A new report from PIF member the Patients Association says healthcare professionals are positive about shared decision making.
The report is based on an online survey of 1,416 healthcare professionals.
It found most respondents said they practised shared decision making 'always' or 'often'.
They recognised its benefits and were positive about involving patients in choices about their care.
However, professionals’ ability to practice shared decision making regularly is limited by lack of time, gaps in the workforce or large caseloads.
Problems with NHS IT were also mentioned as a major barrier.
Attitudes and barriers to shared decision making
More than 1 in 3 of respondents said they always practised all three of the core elements of shared decision making, 2 in 5 said that they often did.
Nine out of ten respondents said shared decision making should be used routinely.
Nurses were most positive about shared decision making, with specialist nurses being the most positive of all respondents.
One in four respondents said lack of time was the biggest single barrier to practising shared decision making.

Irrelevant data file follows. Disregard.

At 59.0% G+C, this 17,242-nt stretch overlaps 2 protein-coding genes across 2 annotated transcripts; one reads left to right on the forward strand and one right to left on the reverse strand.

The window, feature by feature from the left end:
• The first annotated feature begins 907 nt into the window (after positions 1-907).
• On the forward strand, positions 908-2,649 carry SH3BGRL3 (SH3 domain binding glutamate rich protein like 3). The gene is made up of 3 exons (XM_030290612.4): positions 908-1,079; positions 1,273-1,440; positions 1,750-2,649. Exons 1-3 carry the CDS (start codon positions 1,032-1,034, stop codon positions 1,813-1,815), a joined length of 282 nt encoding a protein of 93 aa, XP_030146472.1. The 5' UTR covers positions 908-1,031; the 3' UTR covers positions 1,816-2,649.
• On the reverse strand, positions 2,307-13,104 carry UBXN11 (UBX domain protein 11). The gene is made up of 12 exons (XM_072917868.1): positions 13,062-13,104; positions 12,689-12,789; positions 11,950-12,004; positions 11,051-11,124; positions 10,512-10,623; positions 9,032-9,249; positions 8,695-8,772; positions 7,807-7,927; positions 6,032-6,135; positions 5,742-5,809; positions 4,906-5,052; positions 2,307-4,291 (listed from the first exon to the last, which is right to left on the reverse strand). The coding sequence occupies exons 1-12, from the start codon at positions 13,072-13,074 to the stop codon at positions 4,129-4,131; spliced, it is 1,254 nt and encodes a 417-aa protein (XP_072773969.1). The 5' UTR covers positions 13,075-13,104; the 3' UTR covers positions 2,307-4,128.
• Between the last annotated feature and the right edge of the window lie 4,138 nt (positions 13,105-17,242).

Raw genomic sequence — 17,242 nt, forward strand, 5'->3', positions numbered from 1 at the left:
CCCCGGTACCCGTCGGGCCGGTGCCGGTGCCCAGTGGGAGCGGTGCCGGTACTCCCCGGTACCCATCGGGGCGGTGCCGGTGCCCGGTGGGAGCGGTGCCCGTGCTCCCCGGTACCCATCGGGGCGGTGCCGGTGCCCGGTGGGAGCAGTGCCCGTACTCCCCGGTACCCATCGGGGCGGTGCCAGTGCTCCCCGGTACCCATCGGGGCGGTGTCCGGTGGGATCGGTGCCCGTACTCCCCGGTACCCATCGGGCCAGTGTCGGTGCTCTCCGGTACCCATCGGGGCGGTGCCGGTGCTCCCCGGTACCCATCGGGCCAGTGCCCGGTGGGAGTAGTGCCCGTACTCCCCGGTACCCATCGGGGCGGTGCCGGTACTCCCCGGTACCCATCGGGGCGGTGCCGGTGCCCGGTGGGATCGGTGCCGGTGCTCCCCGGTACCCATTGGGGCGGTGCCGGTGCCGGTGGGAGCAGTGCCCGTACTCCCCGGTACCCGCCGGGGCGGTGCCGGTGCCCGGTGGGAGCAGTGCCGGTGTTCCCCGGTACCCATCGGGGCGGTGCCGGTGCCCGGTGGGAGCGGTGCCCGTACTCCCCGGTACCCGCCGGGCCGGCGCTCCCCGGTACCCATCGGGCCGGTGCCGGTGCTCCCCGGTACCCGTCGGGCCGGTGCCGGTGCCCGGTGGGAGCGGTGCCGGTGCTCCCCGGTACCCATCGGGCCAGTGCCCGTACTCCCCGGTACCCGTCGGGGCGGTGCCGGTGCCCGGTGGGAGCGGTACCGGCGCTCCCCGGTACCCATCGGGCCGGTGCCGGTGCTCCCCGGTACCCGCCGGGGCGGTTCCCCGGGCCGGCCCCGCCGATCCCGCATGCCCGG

Nurses were more likely to have had shared decision making as part of their training than doctors.
Respondents whose initial training did not include shared decision making are more likely to have a gap in their knowledge all through their career, even with in-career training.
- The NHS should enhance and make more consistent the promotion of shared-decision-making approaches
- The NHS should make a co-ordinated effort to promote existing resources and good practice to its workforce
- Any promotion must recognise the circumstances where shared decision making may not be appropriate
- Gaps in decision support and patient information that cannot be filled by promoting existing materials and good practice should be identified and remedied
- NHS Digital should examine IT shortcomings and ensure future efforts to improve the IT capacity in the NHS includes ensuring new systems support shared decision making
- Curriculums for healthcare professionals should be reviewed and, where necessary, enhanced to ensure shared decision making is taught